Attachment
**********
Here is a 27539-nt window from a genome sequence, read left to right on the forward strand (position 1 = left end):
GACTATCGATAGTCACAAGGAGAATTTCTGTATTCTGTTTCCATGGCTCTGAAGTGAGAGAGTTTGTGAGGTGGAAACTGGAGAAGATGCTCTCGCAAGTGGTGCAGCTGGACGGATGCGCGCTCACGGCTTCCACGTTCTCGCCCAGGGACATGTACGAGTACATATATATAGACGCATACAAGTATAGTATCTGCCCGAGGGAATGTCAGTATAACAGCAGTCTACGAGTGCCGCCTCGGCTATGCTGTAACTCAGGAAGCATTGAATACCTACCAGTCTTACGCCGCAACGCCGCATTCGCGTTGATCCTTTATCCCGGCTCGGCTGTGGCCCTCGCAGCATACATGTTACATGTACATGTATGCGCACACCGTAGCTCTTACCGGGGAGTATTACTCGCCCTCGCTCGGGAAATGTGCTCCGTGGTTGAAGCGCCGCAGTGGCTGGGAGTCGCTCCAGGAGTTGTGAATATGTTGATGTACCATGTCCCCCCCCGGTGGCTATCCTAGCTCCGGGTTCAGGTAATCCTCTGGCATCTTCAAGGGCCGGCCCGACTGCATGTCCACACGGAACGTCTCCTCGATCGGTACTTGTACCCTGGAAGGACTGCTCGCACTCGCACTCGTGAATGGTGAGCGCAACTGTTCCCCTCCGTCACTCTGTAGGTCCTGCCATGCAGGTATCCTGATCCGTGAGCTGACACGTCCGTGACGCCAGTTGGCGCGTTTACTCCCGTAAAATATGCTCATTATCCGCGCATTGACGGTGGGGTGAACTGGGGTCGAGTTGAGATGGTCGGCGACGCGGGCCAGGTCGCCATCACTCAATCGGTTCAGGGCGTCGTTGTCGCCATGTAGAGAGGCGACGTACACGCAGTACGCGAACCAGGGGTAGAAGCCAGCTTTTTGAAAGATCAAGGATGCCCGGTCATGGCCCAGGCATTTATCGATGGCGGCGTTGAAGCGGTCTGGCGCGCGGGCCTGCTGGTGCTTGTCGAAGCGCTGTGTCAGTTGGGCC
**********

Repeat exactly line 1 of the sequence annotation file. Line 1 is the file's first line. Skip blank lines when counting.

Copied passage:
Here is a 27539-nt window from a genome sequence, read left to right on the forward strand (position 1 = left end):